Read more: Should We Stop Flying for the Environment?
You might even want to explore your destination by bike! The fantastic book Cuba by Bike outlines exactly how to do that for those traveling in Cuba.
If you’re looking to reduce your impact and participate in ecotourism in the Caribbean, keep reading!
Wear reef safe sunscreen
Did you know that certain chemicals in many sunscreens have incredibly harmful effects on coral reefs?
Oxybenzone and octinoxate are the two main harmful chemicals to look out for. Instead, look for ones containing titanium oxide or zinc oxide. These compounds are not harmful to reefs.
Some places, such as Hawaii, have banned sunscreens containing harmful chemicals, but unfortunately the trend has yet to catch on in more places.
Keep in mind that it’s important to use reef-safe sunscreen not only on your trip to the Caribbean, but at home as well. If you wash it off in the shower, it has the possibility of making its way into the water table, no matter where you are. Besides, if these chemicals are harming reefs, do you really want them on your body?
Unfortunately, just buying a sunscreen labeled “reef safe” doesn’t necessarily mean you’re in the clear. This label is unregulated and literally anyone can put it on their product. It doesn’t mean anything as sunscreen producers don’t have to do any tests to indicate that their sunscreens aren’t harmful to aquatic life.
Mineral sunscreens with “non-nanotized” zinc oxide or titanium dioxide are much safer for reefs, however they might not provide as strong protection. If you’re extremely prone to burning, it’s best cover up with clothing layers.
Shop reef-safe sunscreens here:
Pick up plastic on the beach (and everywhere)
Keep a bag with you at all times just for picking up beach litter – you’ll need it. All the plastic, styrofoam, and bottles of alcohol find their way onto those white sand beaches and eventually into the ocean. While you’re having your tranquil walk on the beach, why not make an impact and collect up what others have left behind?
This is what we found in just a short walk along one of St. Croix’s beaches:
Bring Reusable Bags and Containers
It should go without saying that you should always pick up your own trash to avoid contributing to the beach and ocean pollution discussed above. But it’s easy to reduce your impact even more by reducing your waste with reusable items.
We were dismayed to find that the widespread use of styrofoam is alive and well in the Caribbean, at least in St. Croix where we stayed. Many places we went to only had styrofoam cups, plates, and plastic forks. Luckily, we always carry a day bag with all our reusable items to minimize waste.
We did not always succeed, as sometimes things were prepackaged or people are just not used to our request and used styrofoam out of habit. Be kind with yourself and others and just do your best to reduce as much waste as you can.
Read more: Eco-Friendly Packing List
Avoid Unethical Animal Encounters – Protect Local Wildlife Instead!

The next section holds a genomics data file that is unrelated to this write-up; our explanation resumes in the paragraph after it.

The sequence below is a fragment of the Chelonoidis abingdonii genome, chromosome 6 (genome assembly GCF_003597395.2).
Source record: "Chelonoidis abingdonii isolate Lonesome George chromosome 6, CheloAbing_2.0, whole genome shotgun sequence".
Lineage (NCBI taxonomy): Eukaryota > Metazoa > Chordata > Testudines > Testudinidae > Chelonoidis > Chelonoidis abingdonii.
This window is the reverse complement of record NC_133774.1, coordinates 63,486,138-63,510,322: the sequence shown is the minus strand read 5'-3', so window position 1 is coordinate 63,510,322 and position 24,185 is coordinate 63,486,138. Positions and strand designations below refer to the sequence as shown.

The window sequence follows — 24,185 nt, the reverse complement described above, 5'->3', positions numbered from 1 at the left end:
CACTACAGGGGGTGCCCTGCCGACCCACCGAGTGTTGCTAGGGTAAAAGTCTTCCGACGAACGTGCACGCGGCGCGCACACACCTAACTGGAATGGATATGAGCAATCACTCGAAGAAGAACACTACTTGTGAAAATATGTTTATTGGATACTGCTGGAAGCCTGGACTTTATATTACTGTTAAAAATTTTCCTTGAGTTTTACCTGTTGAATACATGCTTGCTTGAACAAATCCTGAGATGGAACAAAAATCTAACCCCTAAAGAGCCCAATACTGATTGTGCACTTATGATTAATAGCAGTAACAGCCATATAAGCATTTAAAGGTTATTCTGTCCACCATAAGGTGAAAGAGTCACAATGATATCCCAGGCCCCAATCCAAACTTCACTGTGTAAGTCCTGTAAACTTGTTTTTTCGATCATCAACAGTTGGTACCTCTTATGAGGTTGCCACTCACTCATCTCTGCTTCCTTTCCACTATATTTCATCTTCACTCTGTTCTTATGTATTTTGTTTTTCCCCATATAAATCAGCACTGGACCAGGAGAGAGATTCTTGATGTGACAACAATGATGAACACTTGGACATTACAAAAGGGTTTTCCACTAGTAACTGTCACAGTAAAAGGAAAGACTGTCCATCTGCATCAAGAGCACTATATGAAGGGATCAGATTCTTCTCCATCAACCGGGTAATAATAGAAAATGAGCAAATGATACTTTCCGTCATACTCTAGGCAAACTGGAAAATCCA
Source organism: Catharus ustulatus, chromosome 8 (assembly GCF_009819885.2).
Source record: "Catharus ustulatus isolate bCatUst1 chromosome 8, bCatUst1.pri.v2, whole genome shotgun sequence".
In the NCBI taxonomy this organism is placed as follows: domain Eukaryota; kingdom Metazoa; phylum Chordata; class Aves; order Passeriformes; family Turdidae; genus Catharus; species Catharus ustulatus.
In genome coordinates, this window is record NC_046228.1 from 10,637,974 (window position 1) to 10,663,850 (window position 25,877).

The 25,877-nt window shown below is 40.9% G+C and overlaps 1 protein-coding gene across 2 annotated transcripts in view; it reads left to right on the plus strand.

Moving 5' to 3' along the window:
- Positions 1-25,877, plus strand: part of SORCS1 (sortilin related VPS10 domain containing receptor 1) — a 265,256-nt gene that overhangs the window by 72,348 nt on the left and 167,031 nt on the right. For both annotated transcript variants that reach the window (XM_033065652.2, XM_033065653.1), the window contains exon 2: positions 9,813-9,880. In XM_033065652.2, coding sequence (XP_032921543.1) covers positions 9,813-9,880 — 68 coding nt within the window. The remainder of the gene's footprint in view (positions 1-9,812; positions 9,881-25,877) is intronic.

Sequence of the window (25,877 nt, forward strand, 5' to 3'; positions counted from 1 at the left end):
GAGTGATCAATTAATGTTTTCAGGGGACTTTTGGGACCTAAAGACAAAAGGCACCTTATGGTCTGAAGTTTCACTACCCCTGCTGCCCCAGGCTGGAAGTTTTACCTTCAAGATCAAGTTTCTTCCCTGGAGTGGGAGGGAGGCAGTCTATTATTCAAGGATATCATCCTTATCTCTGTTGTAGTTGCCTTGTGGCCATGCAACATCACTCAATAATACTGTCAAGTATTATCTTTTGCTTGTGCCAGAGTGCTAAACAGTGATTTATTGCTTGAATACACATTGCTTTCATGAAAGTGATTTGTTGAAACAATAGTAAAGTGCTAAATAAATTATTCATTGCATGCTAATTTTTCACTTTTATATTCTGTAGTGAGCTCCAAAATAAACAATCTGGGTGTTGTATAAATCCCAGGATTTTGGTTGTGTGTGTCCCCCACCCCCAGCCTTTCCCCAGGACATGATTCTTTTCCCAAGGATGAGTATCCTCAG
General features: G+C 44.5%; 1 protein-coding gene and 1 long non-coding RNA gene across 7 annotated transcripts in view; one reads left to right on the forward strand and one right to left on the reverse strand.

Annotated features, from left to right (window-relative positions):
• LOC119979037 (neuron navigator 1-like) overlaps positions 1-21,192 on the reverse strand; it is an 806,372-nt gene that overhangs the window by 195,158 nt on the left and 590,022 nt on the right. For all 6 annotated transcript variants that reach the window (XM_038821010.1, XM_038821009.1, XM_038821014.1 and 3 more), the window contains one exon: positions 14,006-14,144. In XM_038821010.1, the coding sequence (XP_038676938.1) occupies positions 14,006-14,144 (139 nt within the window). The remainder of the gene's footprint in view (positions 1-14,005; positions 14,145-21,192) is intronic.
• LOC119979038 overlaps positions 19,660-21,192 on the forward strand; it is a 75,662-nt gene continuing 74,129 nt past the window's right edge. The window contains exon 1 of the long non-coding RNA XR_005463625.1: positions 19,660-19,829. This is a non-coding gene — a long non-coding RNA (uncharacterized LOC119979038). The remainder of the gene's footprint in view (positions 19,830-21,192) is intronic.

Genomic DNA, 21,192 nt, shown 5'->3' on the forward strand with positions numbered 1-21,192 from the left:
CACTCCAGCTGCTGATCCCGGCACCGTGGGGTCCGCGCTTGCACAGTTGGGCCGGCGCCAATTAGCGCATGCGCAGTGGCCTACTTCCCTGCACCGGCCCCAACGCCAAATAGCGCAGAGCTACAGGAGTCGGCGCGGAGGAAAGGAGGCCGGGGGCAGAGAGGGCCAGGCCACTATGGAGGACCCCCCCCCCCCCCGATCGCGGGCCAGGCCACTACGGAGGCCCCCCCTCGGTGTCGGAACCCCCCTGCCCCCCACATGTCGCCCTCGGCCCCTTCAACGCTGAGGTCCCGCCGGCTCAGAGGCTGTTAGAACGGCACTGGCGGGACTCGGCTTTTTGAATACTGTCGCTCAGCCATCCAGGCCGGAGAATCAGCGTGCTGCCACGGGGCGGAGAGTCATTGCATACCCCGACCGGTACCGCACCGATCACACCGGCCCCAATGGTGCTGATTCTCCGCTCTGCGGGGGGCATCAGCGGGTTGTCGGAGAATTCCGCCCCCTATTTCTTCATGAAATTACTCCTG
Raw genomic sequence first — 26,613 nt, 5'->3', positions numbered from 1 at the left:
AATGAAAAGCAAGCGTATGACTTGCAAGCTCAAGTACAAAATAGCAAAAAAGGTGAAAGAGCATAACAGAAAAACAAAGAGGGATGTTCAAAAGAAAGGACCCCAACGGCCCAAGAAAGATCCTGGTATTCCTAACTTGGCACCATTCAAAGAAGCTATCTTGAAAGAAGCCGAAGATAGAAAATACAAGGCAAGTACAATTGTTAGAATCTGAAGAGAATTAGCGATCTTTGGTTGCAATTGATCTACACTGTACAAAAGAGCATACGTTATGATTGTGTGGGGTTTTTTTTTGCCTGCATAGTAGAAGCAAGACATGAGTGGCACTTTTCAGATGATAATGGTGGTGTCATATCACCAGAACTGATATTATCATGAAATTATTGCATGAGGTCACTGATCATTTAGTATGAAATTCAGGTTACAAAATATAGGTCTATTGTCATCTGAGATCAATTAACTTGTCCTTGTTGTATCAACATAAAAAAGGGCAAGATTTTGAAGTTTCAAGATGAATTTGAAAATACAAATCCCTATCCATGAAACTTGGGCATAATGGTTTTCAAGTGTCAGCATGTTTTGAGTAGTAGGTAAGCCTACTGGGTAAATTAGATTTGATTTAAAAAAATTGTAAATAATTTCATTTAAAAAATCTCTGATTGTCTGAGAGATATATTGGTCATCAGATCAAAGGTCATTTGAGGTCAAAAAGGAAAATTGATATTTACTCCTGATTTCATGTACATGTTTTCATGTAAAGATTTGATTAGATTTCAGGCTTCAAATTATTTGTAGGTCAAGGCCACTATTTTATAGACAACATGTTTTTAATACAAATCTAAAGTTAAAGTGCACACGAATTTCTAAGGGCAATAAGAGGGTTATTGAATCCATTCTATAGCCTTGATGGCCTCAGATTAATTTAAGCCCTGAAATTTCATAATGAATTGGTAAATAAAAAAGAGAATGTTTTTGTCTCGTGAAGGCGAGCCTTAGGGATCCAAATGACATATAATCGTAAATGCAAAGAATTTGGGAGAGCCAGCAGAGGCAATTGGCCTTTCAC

Cute animals like the swimming pigs in the Bahamas have attracted thousands (if not millions) of tourists over the years, unfortunately to the detriment of the poor piggies. Some have died when tourists fed them alcohol, while other visitors report that the pigs are culled to keep the population in check.
Anything that promises an interaction with a wild animal and allows touching of said animal is unethical. Imagine you had hundreds of tourists coming by to pet you every day? Stressful much? Avoid any activities that promise you’ll get to “pet the dolphins” or anything similar.
Instead, get involved with experiences that protect local wildlife. Choose to visit a Caribbean wildlife sanctuary or participate in local turtle conservation efforts.
Try Local Plant-Based Food
Speaking of animals, did you know that the animal agriculture industry is one of the biggest contributors of carbon emissions? This is one of the major reasons why we are vegan and why we talk so much about the benefits of a plant-based lifestyle here on this blog.
Even if you don’t want to go vegan, you can make a difference by reducing your consumption of animal products.
You’ll also be experiencing part of the local culture by eating in Ital eateries. Ital food is a way of eating celebrated by followers of Rastafarianism. It derives from the word “vital,” and involves consuming natural and highly nutritional foods that benefit health. Ital food ranges from vegan to pescatarian, with the main focus on whole foods, plant-based eating. Give it a try when you’re in the Caribbean!
Read more: Vegan Guide to St. Croix, US Virgin Islands
Explore the outdoors
Part of ecotourism in the Caribbean is immersing yourself in the beautiful outdoors that the islands have to offer. The Caribbean’s biodiversity is a large part of why the region is so popular for travelers. Don’t miss out on enjoying it, but be mindful of your impact!
Take a hike, go for a swim, go snorkeling, maybe even learn to scuba dive if you’re brave!
On our trip to St. Croix, we thoroughly enjoyed taking a nighttime bioluminescent kayaking tour with Virgin Kayak Tours. During the tour, you kayak around a small bay that is home to bioluminescent microorganisms that are solar-charged and light up when you run your hand through the water!
We highly recommend this incredible tour or any others highlighting these magnificent beings. This tour in Puerto Rico offers a rainforest walk and bioluminescent kayaking tour in one!
Choose Eco-Friendly Islands in the Caribbean
Environmental practices vary greatly per island. While all of the above tips can be followed wherever you go, you also might want to target an eco-friendly Caribbean island for your trip.
The small island of Bonaire is committed to sustainability and has plans to become the world’s first “blue destination.” The Dutch island has some of the best diving, snorkeling, and windsurfing areas, so if that’s up your alley, maybe Bonaire is your perfect spot!
The island of St. John in the US Virgin Islands is sparsely inhabited due to its status as a national park. Stay in one of the many eco-friendly accommodations on the island.
Read about other hot spots in these 8 Best Islands for Ecotourism